A place to hang your hat, your posters, your favorite photos, and more
Loyola housing helps students connect with one another
July 1, 2015
Loyola’s housing combines the comfort and space of top-notch accommodations with the activity of dorm life. Spacious, modern, fully furnished double-room and apartment-style homes—equipped with heating and air conditioning, laundry facilities, vending machines, and recreation areas—provide students all the comforts of home… and then some.
“The community is awesome, and living so close to your best friends is something that only happens in college,” said Caitlin Cress, ’17.
In addition to special interest housing, Loyola offers a distinctive living learning experience for first-year students. Beginning with the Class of 2019, all first-year students will participate in Messina, which offers students the chance to live close to (though not necessarily in the same room or on the same floor as) their classmates, giving them the chance to make connections outside the classroom.
“Living on campus offers students a chance to learn to live independently of their parents while still having a supportive community surrounding them,” Sara Manson, associate director of student engagement, explained. “At some point during their time at Loyola, students are going to be living in an apartment. You’re responsible for cleaning your bathroom or kitchen, for cooking dinner, and keeping up a shared space. All of that sets you up to live on your own post-college.”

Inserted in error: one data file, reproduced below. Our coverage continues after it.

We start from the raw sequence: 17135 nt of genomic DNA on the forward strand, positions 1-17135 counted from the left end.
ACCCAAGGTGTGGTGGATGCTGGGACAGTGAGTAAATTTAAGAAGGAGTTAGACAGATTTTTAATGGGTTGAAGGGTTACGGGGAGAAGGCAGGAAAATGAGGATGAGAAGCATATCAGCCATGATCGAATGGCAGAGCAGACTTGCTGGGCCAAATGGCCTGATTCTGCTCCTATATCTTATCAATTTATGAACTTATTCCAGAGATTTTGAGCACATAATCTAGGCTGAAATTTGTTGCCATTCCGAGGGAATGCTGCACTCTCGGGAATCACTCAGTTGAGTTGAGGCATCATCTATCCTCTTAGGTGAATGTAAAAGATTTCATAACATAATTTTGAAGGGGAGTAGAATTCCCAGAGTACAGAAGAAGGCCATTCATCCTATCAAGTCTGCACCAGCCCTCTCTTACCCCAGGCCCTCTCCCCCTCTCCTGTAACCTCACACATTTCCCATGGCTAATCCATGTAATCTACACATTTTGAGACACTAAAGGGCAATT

In addition to the obvious social benefits that come with having friends for roommates and neighbors, residential life at Loyola further supports students’ academic goals and helps them develop study and time management skills.
“I am highly motivated to study and keep up with my work, because I see my peers doing the same thing,” said Olajumoke Moses, ’16, who added his favorite thing about living in a residence hall is that he never feels that he’s alone because he can always find someone to talk to.
Of course, there’s something nice about the ability to find alone time when you want it.
“The benefits of not having a community bathroom are endless,” said Joey Dwyer, ’17, about living in Loyola’s apartments.